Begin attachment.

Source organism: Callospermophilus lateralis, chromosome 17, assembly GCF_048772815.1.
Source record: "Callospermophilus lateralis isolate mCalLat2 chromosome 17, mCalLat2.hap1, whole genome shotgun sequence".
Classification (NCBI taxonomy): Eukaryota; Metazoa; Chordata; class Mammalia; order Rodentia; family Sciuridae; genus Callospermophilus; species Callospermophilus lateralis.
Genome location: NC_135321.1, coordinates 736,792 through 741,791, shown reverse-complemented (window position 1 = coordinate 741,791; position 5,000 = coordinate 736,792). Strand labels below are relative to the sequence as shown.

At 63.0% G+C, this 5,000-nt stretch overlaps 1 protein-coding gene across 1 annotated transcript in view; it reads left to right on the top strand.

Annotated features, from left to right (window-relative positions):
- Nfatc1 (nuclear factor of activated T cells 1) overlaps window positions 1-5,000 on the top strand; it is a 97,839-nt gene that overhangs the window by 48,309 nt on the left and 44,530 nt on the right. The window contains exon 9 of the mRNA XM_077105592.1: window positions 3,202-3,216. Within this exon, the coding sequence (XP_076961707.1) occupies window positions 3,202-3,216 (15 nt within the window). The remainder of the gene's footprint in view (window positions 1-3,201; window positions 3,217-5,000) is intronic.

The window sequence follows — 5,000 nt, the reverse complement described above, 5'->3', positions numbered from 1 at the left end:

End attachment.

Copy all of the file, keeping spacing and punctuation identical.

Source organism: Callospermophilus lateralis, chromosome 17, assembly GCF_048772815.1.
Source record: "Callospermophilus lateralis isolate mCalLat2 chromosome 17, mCalLat2.hap1, whole genome shotgun sequence".
Classification (NCBI taxonomy): Eukaryota; Metazoa; Chordata; class Mammalia; order Rodentia; family Sciuridae; genus Callospermophilus; species Callospermophilus lateralis.
Genome location: NC_135321.1, coordinates 736,792 through 741,791, shown reverse-complemented (window position 1 = coordinate 741,791; position 5,000 = coordinate 736,792). Strand labels below are relative to the sequence as shown.

At 63.0% G+C, this 5,000-nt stretch overlaps 1 protein-coding gene across 1 annotated transcript in view; it reads left to right on the top strand.

Annotated features, from left to right (window-relative positions):
- Nfatc1 (nuclear factor of activated T cells 1) overlaps window positions 1-5,000 on the top strand; it is a 97,839-nt gene that overhangs the window by 48,309 nt on the left and 44,530 nt on the right. The window contains exon 9 of the mRNA XM_077105592.1: window positions 3,202-3,216. Within this exon, the coding sequence (XP_076961707.1) occupies window positions 3,202-3,216 (15 nt within the window). The remainder of the gene's footprint in view (window positions 1-3,201; window positions 3,217-5,000) is intronic.

The window sequence follows — 5,000 nt, the reverse complement described above, 5'->3', positions numbered from 1 at the left end: